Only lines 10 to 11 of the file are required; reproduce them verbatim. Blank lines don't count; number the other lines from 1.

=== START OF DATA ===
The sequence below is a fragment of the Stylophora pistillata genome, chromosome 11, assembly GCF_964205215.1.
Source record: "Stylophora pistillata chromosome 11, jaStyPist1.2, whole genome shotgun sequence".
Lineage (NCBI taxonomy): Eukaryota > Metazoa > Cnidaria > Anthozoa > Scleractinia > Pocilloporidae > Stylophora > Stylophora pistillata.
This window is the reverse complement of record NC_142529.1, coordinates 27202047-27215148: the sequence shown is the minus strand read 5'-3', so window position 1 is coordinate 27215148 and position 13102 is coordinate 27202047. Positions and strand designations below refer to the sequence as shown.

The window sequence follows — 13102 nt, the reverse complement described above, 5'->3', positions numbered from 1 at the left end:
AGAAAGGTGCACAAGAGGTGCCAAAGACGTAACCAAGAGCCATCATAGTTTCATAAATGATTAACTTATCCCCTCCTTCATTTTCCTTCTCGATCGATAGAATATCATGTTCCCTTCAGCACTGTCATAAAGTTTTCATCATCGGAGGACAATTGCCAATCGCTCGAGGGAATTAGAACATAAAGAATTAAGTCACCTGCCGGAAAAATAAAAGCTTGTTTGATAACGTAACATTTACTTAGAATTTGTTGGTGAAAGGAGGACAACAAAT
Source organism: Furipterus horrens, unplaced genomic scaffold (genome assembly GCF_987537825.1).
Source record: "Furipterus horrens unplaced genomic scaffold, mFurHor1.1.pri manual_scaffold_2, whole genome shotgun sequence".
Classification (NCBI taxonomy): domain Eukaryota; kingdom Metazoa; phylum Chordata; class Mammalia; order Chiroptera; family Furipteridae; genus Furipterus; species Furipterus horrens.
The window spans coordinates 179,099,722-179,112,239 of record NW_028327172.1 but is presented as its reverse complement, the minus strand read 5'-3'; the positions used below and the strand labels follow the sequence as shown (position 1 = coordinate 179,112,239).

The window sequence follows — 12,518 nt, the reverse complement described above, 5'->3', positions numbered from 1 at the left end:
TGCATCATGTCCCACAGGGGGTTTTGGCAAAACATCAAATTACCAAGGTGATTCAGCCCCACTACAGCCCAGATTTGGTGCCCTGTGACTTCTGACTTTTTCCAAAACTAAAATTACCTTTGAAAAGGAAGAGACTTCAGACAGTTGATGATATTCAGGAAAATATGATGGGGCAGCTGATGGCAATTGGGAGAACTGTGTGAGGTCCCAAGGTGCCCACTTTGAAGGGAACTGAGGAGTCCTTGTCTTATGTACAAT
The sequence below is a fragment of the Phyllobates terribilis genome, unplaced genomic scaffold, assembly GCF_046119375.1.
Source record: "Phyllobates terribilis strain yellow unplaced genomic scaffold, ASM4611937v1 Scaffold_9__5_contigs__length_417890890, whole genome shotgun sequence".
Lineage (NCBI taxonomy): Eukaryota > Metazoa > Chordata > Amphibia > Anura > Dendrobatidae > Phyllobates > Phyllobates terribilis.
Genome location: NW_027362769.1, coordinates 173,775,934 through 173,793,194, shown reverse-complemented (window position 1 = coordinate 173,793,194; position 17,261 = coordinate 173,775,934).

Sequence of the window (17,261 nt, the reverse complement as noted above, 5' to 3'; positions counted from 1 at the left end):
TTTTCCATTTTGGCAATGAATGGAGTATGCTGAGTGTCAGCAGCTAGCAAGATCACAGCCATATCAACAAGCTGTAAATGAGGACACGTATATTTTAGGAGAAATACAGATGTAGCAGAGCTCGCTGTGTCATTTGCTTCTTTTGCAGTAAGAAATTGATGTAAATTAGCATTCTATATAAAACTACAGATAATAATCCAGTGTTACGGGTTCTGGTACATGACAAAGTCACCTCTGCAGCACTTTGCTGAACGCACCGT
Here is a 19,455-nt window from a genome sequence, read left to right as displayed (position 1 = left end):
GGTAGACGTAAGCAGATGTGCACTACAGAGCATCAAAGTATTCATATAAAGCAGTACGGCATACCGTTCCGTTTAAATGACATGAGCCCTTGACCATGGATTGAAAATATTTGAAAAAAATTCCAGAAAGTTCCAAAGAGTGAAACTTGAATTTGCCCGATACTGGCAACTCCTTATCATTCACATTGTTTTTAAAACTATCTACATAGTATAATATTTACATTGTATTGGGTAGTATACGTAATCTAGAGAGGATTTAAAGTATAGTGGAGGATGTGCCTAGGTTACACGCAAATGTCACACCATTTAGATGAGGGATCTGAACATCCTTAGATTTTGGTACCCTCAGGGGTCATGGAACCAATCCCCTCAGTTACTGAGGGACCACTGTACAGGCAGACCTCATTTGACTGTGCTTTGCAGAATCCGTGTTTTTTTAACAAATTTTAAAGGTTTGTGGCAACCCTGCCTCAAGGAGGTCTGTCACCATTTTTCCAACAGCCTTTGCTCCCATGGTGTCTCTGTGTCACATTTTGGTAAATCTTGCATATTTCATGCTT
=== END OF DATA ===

The window spans coordinates 179,099,722-179,112,239 of record NW_028327172.1 but is presented as its reverse complement, the minus strand read 5'-3'; the positions used below and the strand labels follow the sequence as shown (position 1 = coordinate 179,112,239).

The window sequence follows — 12,518 nt, the reverse complement described above, 5'->3', positions numbered from 1 at the left end: